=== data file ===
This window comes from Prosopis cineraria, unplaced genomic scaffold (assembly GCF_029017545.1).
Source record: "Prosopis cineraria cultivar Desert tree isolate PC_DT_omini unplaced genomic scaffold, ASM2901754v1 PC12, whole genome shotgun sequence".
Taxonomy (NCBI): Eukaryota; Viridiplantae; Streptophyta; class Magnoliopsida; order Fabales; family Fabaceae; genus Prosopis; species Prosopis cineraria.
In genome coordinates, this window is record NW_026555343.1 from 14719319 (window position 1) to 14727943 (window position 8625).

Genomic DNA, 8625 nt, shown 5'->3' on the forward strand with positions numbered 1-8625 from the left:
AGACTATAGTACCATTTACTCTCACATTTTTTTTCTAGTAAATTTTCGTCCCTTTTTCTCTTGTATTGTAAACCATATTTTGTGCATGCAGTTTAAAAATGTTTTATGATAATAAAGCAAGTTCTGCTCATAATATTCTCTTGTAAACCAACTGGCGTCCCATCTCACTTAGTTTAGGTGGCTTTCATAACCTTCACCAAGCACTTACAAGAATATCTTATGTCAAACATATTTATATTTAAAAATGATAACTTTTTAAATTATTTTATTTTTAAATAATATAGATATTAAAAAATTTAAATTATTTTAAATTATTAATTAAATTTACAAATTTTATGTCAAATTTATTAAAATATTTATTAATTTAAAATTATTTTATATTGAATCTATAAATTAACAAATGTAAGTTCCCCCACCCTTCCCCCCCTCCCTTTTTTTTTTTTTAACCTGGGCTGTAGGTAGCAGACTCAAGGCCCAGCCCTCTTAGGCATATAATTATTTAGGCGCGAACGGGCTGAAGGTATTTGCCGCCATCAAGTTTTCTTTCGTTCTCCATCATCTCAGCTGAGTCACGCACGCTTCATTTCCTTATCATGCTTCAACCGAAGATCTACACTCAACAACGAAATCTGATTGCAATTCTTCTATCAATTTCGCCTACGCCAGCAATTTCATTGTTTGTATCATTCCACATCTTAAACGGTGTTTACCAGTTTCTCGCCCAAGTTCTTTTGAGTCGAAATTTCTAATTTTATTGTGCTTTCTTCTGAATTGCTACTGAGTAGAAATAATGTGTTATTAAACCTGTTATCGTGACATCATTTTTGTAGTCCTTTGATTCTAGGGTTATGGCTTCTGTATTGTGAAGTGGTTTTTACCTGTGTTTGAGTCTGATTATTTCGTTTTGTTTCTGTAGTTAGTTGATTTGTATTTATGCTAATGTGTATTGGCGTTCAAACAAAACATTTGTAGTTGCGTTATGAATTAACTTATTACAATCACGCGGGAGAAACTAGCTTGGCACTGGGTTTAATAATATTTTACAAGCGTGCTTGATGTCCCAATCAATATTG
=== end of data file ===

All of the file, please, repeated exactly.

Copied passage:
This window comes from Prosopis cineraria, unplaced genomic scaffold (assembly GCF_029017545.1).
Source record: "Prosopis cineraria cultivar Desert tree isolate PC_DT_omini unplaced genomic scaffold, ASM2901754v1 PC12, whole genome shotgun sequence".
Taxonomy (NCBI): Eukaryota; Viridiplantae; Streptophyta; class Magnoliopsida; order Fabales; family Fabaceae; genus Prosopis; species Prosopis cineraria.
In genome coordinates, this window is record NW_026555343.1 from 14719319 (window position 1) to 14727943 (window position 8625).

Genomic DNA, 8625 nt, shown 5'->3' on the forward strand with positions numbered 1-8625 from the left:
AGACTATAGTACCATTTACTCTCACATTTTTTTTCTAGTAAATTTTCGTCCCTTTTTCTCTTGTATTGTAAACCATATTTTGTGCATGCAGTTTAAAAATGTTTTATGATAATAAAGCAAGTTCTGCTCATAATATTCTCTTGTAAACCAACTGGCGTCCCATCTCACTTAGTTTAGGTGGCTTTCATAACCTTCACCAAGCACTTACAAGAATATCTTATGTCAAACATATTTATATTTAAAAATGATAACTTTTTAAATTATTTTATTTTTAAATAATATAGATATTAAAAAATTTAAATTATTTTAAATTATTAATTAAATTTACAAATTTTATGTCAAATTTATTAAAATATTTATTAATTTAAAATTATTTTATATTGAATCTATAAATTAACAAATGTAAGTTCCCCCACCCTTCCCCCCCTCCCTTTTTTTTTTTTTAACCTGGGCTGTAGGTAGCAGACTCAAGGCCCAGCCCTCTTAGGCATATAATTATTTAGGCGCGAACGGGCTGAAGGTATTTGCCGCCATCAAGTTTTCTTTCGTTCTCCATCATCTCAGCTGAGTCACGCACGCTTCATTTCCTTATCATGCTTCAACCGAAGATCTACACTCAACAACGAAATCTGATTGCAATTCTTCTATCAATTTCGCCTACGCCAGCAATTTCATTGTTTGTATCATTCCACATCTTAAACGGTGTTTACCAGTTTCTCGCCCAAGTTCTTTTGAGTCGAAATTTCTAATTTTATTGTGCTTTCTTCTGAATTGCTACTGAGTAGAAATAATGTGTTATTAAACCTGTTATCGTGACATCATTTTTGTAGTCCTTTGATTCTAGGGTTATGGCTTCTGTATTGTGAAGTGGTTTTTACCTGTGTTTGAGTCTGATTATTTCGTTTTGTTTCTGTAGTTAGTTGATTTGTATTTATGCTAATGTGTATTGGCGTTCAAACAAAACATTTGTAGTTGCGTTATGAATTAACTTATTACAATCACGCGGGAGAAACTAGCTTGGCACTGGGTTTAATAATATTTTACAAGCGTGCTTGATGTCCCAATCAATATTG